The Downside to Taking Business Tax Deductions

Most self-employed workers and small business owners take the maximum number of tax deductions to minimize the amount of taxes owed. The benefit in the short run is that you don’t pay the IRS as much money. However, there’s a downside that you may not immediately realize – your reduced income may disqualify you for major loans, like a mortgage or small business loan.

Tax Deductions Benefit You

You may make a lot of money, but because you don’t want to pay taxes on all that money, you look for every opportunity to write something off on your taxes – magazine subscriptions, miles driven, trips related to your business, home office deduction, new office furniture, computer, cell phone service, etc. Because you can deduct things you haven’t directly spent money on like depreciation and miles driven, your freelance business can actually show a loss, even though you’ve made a lot of money and lived comfortably the entire year.

When You Apply for a Loan...

Since you don’t have a W-2 or paystub to confirm your income, the bank requests copies of your previous tax returns when you apply for a loan. They’ll ask to see at least two tax returns to confirm that you’ve been consistently self-employed.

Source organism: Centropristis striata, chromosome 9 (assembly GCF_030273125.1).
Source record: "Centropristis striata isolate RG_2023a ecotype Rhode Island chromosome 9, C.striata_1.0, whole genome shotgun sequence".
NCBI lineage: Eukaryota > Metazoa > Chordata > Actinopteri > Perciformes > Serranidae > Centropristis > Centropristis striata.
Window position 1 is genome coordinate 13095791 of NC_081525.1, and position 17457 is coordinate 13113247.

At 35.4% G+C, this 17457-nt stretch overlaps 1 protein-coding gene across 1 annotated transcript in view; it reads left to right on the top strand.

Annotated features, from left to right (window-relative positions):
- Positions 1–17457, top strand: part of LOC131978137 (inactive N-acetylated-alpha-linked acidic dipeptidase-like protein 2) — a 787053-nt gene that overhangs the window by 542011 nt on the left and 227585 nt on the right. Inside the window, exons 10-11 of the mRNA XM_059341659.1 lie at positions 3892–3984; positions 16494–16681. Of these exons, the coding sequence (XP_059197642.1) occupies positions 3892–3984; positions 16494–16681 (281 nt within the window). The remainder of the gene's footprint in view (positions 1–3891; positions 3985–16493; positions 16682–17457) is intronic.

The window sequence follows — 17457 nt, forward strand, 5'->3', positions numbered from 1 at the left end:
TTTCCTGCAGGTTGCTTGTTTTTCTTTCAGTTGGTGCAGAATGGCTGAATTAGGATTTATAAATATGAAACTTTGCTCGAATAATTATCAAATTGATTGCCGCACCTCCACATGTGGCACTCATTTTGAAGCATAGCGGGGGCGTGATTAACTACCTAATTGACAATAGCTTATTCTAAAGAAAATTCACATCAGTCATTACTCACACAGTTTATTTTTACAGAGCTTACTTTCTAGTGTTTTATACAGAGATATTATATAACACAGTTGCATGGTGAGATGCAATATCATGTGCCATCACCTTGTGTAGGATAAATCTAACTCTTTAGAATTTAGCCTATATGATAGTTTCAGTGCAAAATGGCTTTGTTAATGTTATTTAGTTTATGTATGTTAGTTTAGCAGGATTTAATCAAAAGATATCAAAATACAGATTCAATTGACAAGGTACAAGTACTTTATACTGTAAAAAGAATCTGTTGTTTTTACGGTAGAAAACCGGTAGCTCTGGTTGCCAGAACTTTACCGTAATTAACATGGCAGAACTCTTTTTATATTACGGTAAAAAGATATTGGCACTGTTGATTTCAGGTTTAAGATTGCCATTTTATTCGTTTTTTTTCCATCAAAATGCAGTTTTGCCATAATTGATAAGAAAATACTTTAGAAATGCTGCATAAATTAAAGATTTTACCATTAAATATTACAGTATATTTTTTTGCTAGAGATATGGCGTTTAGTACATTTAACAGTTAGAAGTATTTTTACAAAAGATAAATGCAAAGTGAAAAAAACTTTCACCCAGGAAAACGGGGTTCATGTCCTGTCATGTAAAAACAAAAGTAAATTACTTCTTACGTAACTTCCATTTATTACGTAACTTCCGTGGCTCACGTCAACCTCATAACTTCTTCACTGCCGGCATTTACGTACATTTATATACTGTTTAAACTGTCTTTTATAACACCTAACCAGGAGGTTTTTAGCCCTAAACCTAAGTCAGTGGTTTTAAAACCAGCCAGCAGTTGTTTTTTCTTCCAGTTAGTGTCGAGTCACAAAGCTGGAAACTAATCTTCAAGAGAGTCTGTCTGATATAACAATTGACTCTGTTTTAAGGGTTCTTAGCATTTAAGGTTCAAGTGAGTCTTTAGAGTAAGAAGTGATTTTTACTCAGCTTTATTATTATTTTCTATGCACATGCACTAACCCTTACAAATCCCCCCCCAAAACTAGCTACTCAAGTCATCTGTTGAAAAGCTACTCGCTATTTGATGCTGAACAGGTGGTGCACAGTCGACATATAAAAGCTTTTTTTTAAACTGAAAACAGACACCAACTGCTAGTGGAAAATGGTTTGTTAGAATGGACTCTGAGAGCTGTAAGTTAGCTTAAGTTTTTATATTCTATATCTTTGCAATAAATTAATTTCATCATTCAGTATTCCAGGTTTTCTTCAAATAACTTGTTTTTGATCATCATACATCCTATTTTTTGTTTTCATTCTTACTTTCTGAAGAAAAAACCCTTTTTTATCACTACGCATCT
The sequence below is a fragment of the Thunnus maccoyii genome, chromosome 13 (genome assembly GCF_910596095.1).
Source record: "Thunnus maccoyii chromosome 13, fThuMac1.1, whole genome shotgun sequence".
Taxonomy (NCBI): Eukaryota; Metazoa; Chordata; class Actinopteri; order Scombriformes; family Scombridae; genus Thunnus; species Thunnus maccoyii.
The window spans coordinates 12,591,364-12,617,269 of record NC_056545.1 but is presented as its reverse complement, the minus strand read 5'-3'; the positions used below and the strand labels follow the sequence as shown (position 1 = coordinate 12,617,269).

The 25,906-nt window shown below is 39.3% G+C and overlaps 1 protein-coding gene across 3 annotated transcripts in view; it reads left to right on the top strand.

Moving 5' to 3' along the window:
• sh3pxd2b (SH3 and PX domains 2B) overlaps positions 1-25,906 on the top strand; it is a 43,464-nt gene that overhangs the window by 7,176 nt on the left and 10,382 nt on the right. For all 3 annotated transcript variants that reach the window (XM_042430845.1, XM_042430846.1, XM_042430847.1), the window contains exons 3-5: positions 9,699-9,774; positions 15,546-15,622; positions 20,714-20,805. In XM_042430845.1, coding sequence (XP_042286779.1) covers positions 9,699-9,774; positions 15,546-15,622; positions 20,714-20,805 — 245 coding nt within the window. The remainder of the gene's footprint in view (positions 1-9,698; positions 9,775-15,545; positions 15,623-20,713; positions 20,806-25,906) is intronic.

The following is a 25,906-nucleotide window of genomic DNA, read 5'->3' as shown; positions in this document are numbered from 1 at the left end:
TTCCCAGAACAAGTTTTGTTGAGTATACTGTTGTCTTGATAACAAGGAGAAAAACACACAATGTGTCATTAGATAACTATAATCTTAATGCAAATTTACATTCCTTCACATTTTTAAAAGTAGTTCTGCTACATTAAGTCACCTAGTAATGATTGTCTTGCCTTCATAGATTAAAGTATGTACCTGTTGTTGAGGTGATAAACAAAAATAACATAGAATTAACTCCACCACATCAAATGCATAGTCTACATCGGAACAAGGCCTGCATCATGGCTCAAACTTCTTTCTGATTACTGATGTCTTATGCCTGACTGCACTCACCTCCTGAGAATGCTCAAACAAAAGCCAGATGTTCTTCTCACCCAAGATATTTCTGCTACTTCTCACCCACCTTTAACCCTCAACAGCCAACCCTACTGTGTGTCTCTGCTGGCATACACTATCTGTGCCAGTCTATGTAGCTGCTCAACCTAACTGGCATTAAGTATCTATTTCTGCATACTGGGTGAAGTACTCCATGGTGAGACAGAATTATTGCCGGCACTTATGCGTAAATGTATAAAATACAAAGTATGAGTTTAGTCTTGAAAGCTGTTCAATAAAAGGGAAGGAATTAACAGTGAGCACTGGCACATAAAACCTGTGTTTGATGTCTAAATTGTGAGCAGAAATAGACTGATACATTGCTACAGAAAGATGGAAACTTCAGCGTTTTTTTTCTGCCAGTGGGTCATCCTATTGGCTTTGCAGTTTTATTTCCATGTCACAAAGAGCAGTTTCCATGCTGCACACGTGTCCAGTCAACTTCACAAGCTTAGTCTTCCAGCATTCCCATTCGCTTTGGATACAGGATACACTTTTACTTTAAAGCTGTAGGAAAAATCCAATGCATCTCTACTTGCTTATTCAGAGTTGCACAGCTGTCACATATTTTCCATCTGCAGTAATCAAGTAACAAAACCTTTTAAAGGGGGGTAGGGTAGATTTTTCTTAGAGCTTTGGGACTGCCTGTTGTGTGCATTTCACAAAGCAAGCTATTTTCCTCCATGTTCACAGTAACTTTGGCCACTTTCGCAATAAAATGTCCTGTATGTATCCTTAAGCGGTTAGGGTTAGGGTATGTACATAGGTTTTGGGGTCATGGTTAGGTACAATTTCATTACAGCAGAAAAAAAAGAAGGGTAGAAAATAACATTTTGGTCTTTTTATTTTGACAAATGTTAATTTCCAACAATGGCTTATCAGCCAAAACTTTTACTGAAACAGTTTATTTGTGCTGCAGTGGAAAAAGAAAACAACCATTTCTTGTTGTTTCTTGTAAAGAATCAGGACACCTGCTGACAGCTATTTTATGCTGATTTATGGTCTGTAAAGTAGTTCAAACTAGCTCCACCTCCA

Though, your tax return shows your revenue or gross income, banks use your Schedule C income, which has been reduced by all your business deductions, to decide whether you could afford to pay back the loan you’ve applied for.

You’ll find that even having excellent credit won’t help you qualify for a loan because it all comes back to whether you can actually afford to pay back the loan. Maybe you could afford to repay the loan. After all, you make a conscious decision to spend money on tax-deductible items so you can reduce your taxes. You could just as easily divert that money toward repaying your loan. However, with banks how you’ve spent money in the past is the best indicator of how you’ll spend it in the future.

"Raise" Your Income With Fewer Deductions

If you’re planning to apply for a loan soon, the answer to this dilemma isn’t a good one. You’ll have to take fewer tax deductions so your income looks good enough (on paper) to qualify for a loan. Unfortunately, that means paying more money to the IRS, at least for the next two or three years or until you’ve been approved for the loan you’re seeking. Then, you can go back to writing off deductions as you were before. Hopefully, you can plan far enough in advance of any future loans so you can adjust your tax returns accordingly.

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LaToya Irby is a full-time freelance writer and a graduate of the University of Alabama. She primarily writes about personal finance, freelancing, and other self-employment topics.

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